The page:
It is fair to suggest that there will be economists discussing the benefits of ‘trickle-down economics’ for years to come. However, Governor Dayton has clearly demonstrated that trying to make society more equitable by increasing the basic wage and taxing those that can afford to fund the services will not only improve the state’s bottom line, it will improve the quality of life enjoyed by all its citizens, then when the ‘payoff’ comes, services such as education and transportation can be improved using government funding. It seems there is a better way than the frequent calls for ‘tax cuts for the well-off’.

Minnesota and Wisconsin have seemingly been joined at the hip economically and socially for a considerable period of time. Governor Dayton has improved the living conditions of those in his state, reduced unemployment and is now funding improvements to transportation and education using methods that are certainly not supported by Australia’s Treasury Secretary Fraser or Treasurer Hockey. Governor Walker cannot replicate the success of Dayton (or Reagan for that matter) using ‘traditional’ conservative economic measures in neighbouring Wisconsin; accordingly the citizens of that state are falling behind their ‘long time equals’ who live over the border in Minnesota.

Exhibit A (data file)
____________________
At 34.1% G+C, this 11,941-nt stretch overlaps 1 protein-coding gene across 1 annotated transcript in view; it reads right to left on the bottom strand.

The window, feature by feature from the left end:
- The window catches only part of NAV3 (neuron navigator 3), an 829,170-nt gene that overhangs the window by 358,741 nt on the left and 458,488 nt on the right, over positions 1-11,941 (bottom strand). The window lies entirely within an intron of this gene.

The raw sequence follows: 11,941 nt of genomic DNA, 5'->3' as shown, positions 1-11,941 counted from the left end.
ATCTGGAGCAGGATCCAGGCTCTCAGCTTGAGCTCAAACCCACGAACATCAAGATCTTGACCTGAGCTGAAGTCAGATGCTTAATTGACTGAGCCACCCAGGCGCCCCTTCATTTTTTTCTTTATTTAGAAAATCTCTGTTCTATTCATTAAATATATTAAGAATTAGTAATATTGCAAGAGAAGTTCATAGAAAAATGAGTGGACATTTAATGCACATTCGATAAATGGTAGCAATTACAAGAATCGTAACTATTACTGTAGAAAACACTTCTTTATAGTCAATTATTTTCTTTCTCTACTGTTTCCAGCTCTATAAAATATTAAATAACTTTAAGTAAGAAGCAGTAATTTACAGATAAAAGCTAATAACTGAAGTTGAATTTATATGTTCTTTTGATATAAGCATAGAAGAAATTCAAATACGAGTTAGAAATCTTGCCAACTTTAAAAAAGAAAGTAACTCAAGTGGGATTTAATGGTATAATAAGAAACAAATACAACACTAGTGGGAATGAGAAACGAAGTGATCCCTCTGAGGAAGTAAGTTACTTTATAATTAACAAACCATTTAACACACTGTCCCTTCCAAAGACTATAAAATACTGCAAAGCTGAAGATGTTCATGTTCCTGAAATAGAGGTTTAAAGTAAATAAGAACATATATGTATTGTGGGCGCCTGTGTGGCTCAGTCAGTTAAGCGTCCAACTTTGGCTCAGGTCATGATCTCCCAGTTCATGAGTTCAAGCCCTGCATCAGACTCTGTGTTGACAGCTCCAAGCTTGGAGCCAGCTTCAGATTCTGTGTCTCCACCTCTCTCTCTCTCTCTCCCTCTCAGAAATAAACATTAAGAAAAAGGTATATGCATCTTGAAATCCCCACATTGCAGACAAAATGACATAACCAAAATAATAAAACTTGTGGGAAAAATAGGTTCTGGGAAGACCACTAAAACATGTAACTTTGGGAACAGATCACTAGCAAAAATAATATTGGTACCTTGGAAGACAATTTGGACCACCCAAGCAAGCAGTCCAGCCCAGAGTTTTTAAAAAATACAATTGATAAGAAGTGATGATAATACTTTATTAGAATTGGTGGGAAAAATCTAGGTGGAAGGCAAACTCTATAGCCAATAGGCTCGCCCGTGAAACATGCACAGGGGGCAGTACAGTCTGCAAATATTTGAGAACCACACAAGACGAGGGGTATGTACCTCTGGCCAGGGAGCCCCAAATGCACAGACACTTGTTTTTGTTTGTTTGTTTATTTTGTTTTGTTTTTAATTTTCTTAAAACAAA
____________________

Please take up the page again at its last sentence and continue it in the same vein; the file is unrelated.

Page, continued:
So next time you hear the call for tax cuts, austerity and ‘small government’; why don’t you think about Minnesota’s Mark Dayton and have ‘the discussion’ about a better way instead?

What do you think?

About 2353

Welcome to ‘the discussion’ we have to have. 2353 provides plenty to discuss in this piece on ‘trickle-down’ economics and the alternative approach — that seems to be more successful. The piece is particularly timely as Hockey released the government’s taxation discussion paper last Monday.

Next week, on a similar theme, Ken discusses ‘How the economic rationalists tried to steal our hearts and minds’, which looks at how the economic rationalist approach was trying to change not just our economy but our basic Australian values.